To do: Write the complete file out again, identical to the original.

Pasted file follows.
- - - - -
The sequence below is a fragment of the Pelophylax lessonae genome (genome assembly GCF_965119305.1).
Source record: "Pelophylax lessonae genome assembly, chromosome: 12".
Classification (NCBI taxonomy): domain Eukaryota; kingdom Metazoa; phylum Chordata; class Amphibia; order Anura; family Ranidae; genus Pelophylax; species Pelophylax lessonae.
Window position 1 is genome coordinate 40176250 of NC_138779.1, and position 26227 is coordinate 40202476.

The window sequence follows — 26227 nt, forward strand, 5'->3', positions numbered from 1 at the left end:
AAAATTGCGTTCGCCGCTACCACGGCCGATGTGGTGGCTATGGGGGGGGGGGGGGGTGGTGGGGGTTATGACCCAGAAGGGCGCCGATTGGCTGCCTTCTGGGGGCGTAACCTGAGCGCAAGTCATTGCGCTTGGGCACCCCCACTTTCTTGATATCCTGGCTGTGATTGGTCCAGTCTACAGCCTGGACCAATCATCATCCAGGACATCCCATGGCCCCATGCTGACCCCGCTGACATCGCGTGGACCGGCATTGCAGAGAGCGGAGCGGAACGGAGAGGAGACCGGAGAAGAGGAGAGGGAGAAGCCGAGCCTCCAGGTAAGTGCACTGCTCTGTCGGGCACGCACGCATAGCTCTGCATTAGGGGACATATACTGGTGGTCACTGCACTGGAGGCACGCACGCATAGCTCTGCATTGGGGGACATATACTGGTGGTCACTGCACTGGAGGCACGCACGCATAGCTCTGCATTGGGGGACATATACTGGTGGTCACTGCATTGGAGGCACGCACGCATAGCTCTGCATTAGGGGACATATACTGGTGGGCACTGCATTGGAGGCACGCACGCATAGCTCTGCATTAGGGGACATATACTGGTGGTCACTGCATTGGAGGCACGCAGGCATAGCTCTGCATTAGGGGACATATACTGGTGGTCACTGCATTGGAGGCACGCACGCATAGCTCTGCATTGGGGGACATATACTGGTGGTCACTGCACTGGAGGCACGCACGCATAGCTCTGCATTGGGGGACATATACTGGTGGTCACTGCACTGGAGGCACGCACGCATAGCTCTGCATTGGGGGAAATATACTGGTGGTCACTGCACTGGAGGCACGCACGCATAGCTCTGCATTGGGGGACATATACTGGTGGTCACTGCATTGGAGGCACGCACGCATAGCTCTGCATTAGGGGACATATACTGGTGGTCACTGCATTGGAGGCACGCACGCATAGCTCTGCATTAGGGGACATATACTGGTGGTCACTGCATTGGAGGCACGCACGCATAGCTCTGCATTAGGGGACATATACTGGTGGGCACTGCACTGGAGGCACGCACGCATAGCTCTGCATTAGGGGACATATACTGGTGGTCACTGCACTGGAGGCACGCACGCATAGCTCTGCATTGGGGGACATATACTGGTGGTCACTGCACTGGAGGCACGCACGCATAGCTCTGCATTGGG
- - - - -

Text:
The sequence below is a fragment of the Pelophylax lessonae genome (genome assembly GCF_965119305.1).
Source record: "Pelophylax lessonae genome assembly, chromosome: 12".
Classification (NCBI taxonomy): domain Eukaryota; kingdom Metazoa; phylum Chordata; class Amphibia; order Anura; family Ranidae; genus Pelophylax; species Pelophylax lessonae.
Window position 1 is genome coordinate 40176250 of NC_138779.1, and position 26227 is coordinate 40202476.

The window sequence follows — 26227 nt, forward strand, 5'->3', positions numbered from 1 at the left end:
AAAATTGCGTTCGCCGCTACCACGGCCGATGTGGTGGCTATGGGGGGGGGGGGGGGTGGTGGGGGTTATGACCCAGAAGGGCGCCGATTGGCTGCCTTCTGGGGGCGTAACCTGAGCGCAAGTCATTGCGCTTGGGCACCCCCACTTTCTTGATATCCTGGCTGTGATTGGTCCAGTCTACAGCCTGGACCAATCATCATCCAGGACATCCCATGGCCCCATGCTGACCCCGCTGACATCGCGTGGACCGGCATTGCAGAGAGCGGAGCGGAACGGAGAGGAGACCGGAGAAGAGGAGAGGGAGAAGCCGAGCCTCCAGGTAAGTGCACTGCTCTGTCGGGCACGCACGCATAGCTCTGCATTAGGGGACATATACTGGTGGTCACTGCACTGGAGGCACGCACGCATAGCTCTGCATTGGGGGACATATACTGGTGGTCACTGCACTGGAGGCACGCACGCATAGCTCTGCATTGGGGGACATATACTGGTGGTCACTGCATTGGAGGCACGCACGCATAGCTCTGCATTAGGGGACATATACTGGTGGGCACTGCATTGGAGGCACGCACGCATAGCTCTGCATTAGGGGACATATACTGGTGGTCACTGCATTGGAGGCACGCAGGCATAGCTCTGCATTAGGGGACATATACTGGTGGTCACTGCATTGGAGGCACGCACGCATAGCTCTGCATTGGGGGACATATACTGGTGGTCACTGCACTGGAGGCACGCACGCATAGCTCTGCATTGGGGGACATATACTGGTGGTCACTGCACTGGAGGCACGCACGCATAGCTCTGCATTGGGGGAAATATACTGGTGGTCACTGCACTGGAGGCACGCACGCATAGCTCTGCATTGGGGGACATATACTGGTGGTCACTGCATTGGAGGCACGCACGCATAGCTCTGCATTAGGGGACATATACTGGTGGTCACTGCATTGGAGGCACGCACGCATAGCTCTGCATTAGGGGACATATACTGGTGGTCACTGCATTGGAGGCACGCACGCATAGCTCTGCATTAGGGGACATATACTGGTGGGCACTGCACTGGAGGCACGCACGCATAGCTCTGCATTAGGGGACATATACTGGTGGTCACTGCACTGGAGGCACGCACGCATAGCTCTGCATTGGGGGACATATACTGGTGGTCACTGCACTGGAGGCACGCACGCATAGCTCTGCATTGGG